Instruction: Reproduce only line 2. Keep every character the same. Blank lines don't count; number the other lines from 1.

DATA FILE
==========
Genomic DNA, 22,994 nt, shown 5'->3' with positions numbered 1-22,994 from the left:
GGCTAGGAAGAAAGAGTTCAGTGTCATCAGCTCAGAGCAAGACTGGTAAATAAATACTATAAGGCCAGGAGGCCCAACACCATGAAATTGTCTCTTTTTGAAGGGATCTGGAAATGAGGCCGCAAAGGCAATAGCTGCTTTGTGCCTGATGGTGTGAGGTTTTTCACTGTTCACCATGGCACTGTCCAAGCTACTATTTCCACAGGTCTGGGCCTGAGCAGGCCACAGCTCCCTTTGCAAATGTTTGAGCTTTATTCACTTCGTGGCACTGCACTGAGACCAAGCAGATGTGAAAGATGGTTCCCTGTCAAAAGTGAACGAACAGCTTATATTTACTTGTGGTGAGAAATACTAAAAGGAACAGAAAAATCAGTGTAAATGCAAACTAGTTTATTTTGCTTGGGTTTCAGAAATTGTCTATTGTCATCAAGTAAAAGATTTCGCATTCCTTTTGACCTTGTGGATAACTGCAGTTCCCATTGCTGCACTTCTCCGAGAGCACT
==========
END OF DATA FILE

GGCTAGGAAGAAAGAGTTCAGTGTCATCAGCTCAGAGCAAGACTGGTAAATAAATACTATAAGGCCAGGAGGCCCAACACCATGAAATTGTCTCTTTTTGAAGGGATCTGGAAATGAGGCCGCAAAGGCAATAGCTGCTTTGTGCCTGATGGTGTGAGGTTTTTCACTGTTCACCATGGCACTGTCCAAGCTACTATTTCCACAGGTCTGGGCCTGAGCAGGCCACAGCTCCCTTTGCAAATGTTTGAGCTTTATTCACTTCGTGGCACTGCACTGAGACCAAGCAGATGTGAAAGATGGTTCCCTGTCAAAAGTGAACGAACAGCTTATATTTACTTGTGGTGAGAAATACTAAAAGGAACAGAAAAATCAGTGTAAATGCAAACTAGTTTATTTTGCTTGGGTTTCAGAAATTGTCTATTGTCATCAAGTAAAAGATTTCGCATTCCTTTTGACCTTGTGGATAACTGCAGTTCCCATTGCTGCACTTCTCCGAGAGCACT